‘The Complete Guide to iPhone Car Integration’ now available

“Though we’ve reviewed hundreds of iPhone-compatible accessories since last June, there has not been a complete, turnkey solution for in-car iPhone integration that average users can go out and purchase with ease. The reason is simple: though the iPhone is supposed to be Apple’s “best iPod ever,” it actually doesn’t work properly with many of the iPod’s best previous car accessories, and the iPhone accessory development process has proved unusually difficult for even the best engineers out there,” Jeremy Horwitz, iLounge’s Editor-in-Chief, explains.

“Today, the major problem is that there’s no single accessory that charges, mounts, and performs all audio from an iPhone, so unless you want to hand-hold your iPhone while you drive—which is against the law in many places—you can’t just connect one cable and expect to safely use both its music and phone features. This is largely due to Apple-imposed software limitations, but also certain technical hurdles developers need to overcome. So for now, in-car use of an iPhone requires a number of different parts, and we’ve created this Complete Guide to iPhone Car Integration to help you choose the ones that are best for your vehicle and personal needs,” Horwitz writes.

Read “The Complete Guide to iPhone Car Integration” here.


  1. You can’t blame the iPhone for the difficult development of accessories issue. It’s the GSM transmitter/receiver that wreaks havoc on speakers. All accessory makers have to shield their accessories (i.e. speakers) and so would auto manufacturers.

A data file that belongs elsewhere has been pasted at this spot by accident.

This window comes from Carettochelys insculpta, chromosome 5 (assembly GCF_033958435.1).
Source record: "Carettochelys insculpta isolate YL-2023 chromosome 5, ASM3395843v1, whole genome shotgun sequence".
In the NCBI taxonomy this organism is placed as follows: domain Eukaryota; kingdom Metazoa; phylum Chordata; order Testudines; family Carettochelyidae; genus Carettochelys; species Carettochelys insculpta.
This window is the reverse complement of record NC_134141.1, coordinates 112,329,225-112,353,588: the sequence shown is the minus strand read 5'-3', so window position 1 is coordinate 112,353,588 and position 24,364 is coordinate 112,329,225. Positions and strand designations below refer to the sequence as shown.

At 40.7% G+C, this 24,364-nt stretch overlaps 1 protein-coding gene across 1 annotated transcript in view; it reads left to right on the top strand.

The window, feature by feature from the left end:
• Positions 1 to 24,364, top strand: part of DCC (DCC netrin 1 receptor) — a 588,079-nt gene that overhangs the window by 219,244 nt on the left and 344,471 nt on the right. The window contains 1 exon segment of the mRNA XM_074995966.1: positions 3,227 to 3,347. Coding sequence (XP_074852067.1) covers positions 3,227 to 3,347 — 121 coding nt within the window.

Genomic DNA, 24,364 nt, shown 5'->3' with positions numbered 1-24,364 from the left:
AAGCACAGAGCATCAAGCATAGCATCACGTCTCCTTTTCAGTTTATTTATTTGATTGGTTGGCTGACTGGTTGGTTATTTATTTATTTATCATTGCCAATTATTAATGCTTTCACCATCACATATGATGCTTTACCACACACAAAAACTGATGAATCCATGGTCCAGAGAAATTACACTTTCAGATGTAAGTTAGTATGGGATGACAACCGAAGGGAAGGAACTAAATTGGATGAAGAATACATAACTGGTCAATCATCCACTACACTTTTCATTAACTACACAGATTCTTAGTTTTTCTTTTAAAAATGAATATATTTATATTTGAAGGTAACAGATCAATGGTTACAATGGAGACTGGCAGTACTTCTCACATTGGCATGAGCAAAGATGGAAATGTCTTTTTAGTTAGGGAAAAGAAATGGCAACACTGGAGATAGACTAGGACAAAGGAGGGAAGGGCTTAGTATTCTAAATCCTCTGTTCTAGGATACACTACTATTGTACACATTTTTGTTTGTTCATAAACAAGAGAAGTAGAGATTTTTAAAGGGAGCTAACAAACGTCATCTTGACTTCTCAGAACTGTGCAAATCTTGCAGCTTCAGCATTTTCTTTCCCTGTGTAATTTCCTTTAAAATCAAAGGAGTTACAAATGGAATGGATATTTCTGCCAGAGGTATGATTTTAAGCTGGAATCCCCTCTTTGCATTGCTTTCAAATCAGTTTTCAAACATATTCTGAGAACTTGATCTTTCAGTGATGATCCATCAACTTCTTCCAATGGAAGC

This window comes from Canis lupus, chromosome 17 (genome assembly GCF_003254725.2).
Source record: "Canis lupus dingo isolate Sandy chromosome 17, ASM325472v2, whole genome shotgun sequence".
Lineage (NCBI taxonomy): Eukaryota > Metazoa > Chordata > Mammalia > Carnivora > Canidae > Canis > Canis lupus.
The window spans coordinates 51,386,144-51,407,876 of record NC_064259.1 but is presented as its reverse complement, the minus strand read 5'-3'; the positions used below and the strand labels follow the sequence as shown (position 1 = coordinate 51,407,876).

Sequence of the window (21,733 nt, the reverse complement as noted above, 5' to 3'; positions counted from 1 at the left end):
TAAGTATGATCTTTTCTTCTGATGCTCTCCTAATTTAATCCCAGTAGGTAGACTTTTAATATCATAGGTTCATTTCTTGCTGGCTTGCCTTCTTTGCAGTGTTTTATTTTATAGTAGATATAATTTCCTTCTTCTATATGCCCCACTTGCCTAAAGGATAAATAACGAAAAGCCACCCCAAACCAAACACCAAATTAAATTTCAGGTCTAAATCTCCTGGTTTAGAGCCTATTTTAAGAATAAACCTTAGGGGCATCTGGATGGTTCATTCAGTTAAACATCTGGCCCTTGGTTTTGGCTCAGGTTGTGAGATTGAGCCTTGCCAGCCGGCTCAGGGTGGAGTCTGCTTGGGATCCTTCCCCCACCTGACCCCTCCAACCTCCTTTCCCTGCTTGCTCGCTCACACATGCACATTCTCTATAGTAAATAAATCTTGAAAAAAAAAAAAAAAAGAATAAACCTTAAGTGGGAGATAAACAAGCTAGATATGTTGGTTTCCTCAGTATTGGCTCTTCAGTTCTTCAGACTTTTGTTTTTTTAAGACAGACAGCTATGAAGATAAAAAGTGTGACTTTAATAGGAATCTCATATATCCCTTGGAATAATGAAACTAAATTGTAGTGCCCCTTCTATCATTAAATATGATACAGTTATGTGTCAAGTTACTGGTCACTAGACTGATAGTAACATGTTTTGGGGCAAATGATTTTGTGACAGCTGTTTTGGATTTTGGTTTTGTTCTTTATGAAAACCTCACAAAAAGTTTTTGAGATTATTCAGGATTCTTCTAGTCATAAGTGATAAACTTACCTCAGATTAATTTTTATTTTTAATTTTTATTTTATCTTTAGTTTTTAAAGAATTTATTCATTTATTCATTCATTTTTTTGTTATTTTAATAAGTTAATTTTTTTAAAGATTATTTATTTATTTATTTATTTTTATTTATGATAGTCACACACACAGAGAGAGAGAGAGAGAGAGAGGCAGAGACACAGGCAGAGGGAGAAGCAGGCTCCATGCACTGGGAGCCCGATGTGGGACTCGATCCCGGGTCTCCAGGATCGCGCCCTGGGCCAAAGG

Show me any other GSM phone out there that has a car integration for music/multimedia.

  2. My Honda Ridgeline has an auxiliary audio jack, which works just fine, thank you. I really don’t have a need to charge up in the car, but if that need arises, I have a cigarette lighter charger cable in my center console.

  3. What I want is:

    1. A charger that has a line out in the base. Connect the iPhone / iPod via the dock connector. And connect the line out to the mp3 jack in the car (or FM transmitter etc).

    This is so simple yet few have gone down the route. Belkin has one like it, which I use for my 3G iPod. The only problem is that it is noisy (can hear a hiss at high volume which isn’t there if you connect via the headphone jack).

    If your car has bluetooth it will work seamlessly. If not just use the speaker feature.

    I don’t get the obession with FM transmitters. The iPod produces good quality sound and then it is trashed via going through the radio.

  4. there has not been a complete, turnkey solution for in-car iPhone integration that average users can go out and purchase with ease.

    …which is leaving the MS/Ford Sync unchallenged in the market.

    Apple, for all your innovation MS has you beat here. Why are you letting MS get a foothold like this??

  5. Wow (did I just say that?) the Sync works with iPods.

    One of the biggest problems with getting audio into cars is the car makers and after market manufacturers make a lot of money out of car audio. They don’t really want someone coming in with a plug and play device that really only needs an amp and possibly a radio to work.

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